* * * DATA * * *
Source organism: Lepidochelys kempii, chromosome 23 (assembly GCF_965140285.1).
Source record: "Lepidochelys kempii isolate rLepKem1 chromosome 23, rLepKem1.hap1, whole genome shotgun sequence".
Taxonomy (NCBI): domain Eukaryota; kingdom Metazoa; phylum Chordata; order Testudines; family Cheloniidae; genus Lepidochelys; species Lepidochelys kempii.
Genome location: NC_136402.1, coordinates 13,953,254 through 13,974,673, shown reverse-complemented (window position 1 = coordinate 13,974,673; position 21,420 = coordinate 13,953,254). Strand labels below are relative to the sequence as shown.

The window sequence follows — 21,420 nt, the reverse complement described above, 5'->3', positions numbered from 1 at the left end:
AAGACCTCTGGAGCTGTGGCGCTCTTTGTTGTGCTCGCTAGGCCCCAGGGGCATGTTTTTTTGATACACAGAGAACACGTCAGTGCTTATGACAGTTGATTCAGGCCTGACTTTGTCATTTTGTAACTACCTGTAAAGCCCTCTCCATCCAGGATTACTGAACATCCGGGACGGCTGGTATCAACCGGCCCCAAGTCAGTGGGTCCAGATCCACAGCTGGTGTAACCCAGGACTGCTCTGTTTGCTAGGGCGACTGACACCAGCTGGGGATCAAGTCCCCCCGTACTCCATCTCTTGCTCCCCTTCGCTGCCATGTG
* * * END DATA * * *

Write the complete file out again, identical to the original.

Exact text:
Source organism: Lepidochelys kempii, chromosome 23 (assembly GCF_965140285.1).
Source record: "Lepidochelys kempii isolate rLepKem1 chromosome 23, rLepKem1.hap1, whole genome shotgun sequence".
Taxonomy (NCBI): domain Eukaryota; kingdom Metazoa; phylum Chordata; order Testudines; family Cheloniidae; genus Lepidochelys; species Lepidochelys kempii.
Genome location: NC_136402.1, coordinates 13,953,254 through 13,974,673, shown reverse-complemented (window position 1 = coordinate 13,974,673; position 21,420 = coordinate 13,953,254). Strand labels below are relative to the sequence as shown.

The window sequence follows — 21,420 nt, the reverse complement described above, 5'->3', positions numbered from 1 at the left end:
AAGACCTCTGGAGCTGTGGCGCTCTTTGTTGTGCTCGCTAGGCCCCAGGGGCATGTTTTTTTGATACACAGAGAACACGTCAGTGCTTATGACAGTTGATTCAGGCCTGACTTTGTCATTTTGTAACTACCTGTAAAGCCCTCTCCATCCAGGATTACTGAACATCCGGGACGGCTGGTATCAACCGGCCCCAAGTCAGTGGGTCCAGATCCACAGCTGGTGTAACCCAGGACTGCTCTGTTTGCTAGGGCGACTGACACCAGCTGGGGATCAAGTCCCCCCGTACTCCATCTCTTGCTCCCCTTCGCTGCCATGTG